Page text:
One solution would be to keep a "last modified at" field for that row, which gets updated each time the row is written to. Then, if an editing operation is started, carry the value of that field in the web page. Upon submit, retrieve the field from the DB, and compare its value to the one that was submitted along with the new data from the web page. If the value in the DB is later than the one from the submit, then the data was modified by someone else during the edit operation, and the edit should be rejected.
This is a problem with this implementation of "optimistic locking" (which is what Ulf is describing), albeit one that will occur only very, very rarely. If you use a Timestamp datatype for your versioning field you use such a small unit that it becomes very unlikely that the threads will end up with the same value. If this does happen you will get lost updates - since one will overwite the other. It is better practice to use a numeric datatype for your versioning field and increment it every time your application starts an transaction that will update the record.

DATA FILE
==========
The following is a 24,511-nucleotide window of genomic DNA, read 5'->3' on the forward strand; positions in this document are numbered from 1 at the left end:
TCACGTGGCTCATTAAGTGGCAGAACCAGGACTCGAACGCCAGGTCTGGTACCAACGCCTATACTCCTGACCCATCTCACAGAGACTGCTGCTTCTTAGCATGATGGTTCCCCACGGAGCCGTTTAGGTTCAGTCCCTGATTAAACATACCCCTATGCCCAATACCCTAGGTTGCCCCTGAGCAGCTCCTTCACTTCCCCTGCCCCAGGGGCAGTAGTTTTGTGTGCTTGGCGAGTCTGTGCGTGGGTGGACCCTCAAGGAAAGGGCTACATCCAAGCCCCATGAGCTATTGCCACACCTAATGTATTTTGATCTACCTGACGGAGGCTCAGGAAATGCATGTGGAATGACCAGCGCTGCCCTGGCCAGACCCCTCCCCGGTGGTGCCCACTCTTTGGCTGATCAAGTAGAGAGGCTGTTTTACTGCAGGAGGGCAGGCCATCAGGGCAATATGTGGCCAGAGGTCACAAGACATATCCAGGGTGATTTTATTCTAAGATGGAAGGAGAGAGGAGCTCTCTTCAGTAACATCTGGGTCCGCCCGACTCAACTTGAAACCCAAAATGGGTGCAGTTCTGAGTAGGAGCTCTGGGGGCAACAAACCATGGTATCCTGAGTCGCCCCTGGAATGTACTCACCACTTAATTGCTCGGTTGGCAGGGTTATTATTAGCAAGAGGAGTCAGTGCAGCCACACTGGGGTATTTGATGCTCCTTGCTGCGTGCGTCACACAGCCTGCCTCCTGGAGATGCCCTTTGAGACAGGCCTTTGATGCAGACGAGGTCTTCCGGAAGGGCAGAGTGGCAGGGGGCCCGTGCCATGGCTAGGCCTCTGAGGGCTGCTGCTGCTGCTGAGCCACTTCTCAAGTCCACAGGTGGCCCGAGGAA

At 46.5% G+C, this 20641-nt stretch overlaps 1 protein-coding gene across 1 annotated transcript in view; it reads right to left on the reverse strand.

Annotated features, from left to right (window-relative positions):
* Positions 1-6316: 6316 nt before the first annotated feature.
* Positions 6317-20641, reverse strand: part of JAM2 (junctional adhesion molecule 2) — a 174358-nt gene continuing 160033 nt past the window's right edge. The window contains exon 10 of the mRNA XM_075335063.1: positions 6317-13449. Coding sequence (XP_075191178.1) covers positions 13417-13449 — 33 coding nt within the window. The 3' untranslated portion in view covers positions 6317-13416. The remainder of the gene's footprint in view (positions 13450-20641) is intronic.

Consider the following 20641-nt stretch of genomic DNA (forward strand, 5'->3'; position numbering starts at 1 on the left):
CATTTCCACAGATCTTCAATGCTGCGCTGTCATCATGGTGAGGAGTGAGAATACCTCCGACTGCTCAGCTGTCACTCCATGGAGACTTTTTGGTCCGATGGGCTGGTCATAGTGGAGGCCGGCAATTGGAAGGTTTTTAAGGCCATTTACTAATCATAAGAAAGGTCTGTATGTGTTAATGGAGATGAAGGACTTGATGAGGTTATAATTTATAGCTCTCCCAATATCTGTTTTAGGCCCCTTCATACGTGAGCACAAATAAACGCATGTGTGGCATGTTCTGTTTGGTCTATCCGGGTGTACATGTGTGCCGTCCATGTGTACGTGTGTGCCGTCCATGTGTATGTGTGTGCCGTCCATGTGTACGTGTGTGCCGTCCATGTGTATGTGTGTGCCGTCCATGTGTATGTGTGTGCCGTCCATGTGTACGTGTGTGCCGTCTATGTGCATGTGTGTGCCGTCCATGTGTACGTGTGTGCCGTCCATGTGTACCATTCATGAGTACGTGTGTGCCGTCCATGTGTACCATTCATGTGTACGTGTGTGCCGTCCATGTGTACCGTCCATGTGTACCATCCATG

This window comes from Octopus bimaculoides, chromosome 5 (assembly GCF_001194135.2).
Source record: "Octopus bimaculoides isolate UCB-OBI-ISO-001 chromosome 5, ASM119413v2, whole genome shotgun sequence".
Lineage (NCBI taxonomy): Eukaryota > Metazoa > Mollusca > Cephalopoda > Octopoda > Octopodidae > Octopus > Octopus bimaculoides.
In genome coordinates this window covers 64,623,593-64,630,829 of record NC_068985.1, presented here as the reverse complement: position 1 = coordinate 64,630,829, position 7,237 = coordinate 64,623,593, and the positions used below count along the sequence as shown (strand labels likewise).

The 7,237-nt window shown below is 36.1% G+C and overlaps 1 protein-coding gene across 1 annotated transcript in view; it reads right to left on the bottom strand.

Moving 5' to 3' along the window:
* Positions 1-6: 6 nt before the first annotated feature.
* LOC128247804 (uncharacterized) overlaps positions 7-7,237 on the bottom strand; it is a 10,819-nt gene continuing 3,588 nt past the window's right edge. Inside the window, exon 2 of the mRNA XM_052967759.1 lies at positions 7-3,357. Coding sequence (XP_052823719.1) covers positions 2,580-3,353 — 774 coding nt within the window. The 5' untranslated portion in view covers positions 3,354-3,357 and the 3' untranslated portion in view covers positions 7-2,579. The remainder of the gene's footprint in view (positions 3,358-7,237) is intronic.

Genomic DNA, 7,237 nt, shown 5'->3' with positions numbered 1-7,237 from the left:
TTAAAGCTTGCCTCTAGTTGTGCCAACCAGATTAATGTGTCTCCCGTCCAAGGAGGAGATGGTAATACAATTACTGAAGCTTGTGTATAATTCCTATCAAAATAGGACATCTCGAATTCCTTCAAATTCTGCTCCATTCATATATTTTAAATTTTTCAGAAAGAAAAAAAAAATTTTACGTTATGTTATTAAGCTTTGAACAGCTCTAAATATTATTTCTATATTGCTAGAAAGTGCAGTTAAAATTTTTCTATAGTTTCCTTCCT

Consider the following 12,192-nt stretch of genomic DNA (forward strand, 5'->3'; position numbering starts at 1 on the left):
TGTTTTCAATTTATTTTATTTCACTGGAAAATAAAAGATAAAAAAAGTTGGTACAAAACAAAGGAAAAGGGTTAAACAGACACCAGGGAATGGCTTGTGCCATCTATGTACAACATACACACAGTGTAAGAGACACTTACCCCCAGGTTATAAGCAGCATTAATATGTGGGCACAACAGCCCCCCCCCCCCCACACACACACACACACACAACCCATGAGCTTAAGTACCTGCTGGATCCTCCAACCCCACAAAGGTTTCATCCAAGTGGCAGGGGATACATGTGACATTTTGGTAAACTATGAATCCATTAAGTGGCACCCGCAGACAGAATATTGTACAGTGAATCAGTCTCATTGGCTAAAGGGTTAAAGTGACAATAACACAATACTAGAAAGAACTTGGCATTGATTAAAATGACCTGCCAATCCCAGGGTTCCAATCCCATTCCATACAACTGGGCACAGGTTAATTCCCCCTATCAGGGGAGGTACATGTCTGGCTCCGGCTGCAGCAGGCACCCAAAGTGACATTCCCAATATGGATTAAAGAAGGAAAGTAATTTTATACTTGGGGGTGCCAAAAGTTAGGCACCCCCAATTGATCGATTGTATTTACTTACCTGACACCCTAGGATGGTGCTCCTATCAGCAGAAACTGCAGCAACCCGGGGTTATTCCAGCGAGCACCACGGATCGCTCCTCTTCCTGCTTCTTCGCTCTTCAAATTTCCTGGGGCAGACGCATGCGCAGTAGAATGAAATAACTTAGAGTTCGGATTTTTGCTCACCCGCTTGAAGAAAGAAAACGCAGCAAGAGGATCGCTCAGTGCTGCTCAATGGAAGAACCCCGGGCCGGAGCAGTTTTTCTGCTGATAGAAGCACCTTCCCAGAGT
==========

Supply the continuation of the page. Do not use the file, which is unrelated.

Have a google for "optimistic locking" if you want to find out more.
Your ideas are very useful in my application--which is not very big.
Still, I am curious about the giant website,like ebay, amazon, how do they solve this kind of problem: say, there are more than two users operating exactly the same in an auction. It may happen, although not that often.
Hi, In addition to optimized locking, have you considered synchronizing the part of your code that actually updated the database, then , at any given time only one thread may access the method, though this can slow your app, if the db is responding slow or if the connection fails, it may solve your issue. ( provided you use it carefully)
Originally posted by Allen Mathew Williams: Hi, In addition to optimized locking, have you considered synchronizing the part of your code that actually updated the database, then , at any given time only one thread may access the method, though this can slow your app, if the db is responding slow or if the connection fails, it may solve your issue. ( provided you use it carefully)
Generally, this is not a good idea. All RDBMSs are designed to handle multiple, concurrent connections. Synchronizing access turn your database into a single user resource (from the point of view of your application anyway), and why do that? Also it does nothing to prevent another application updating the database at the same time so will not guarentee you won't get lost updates.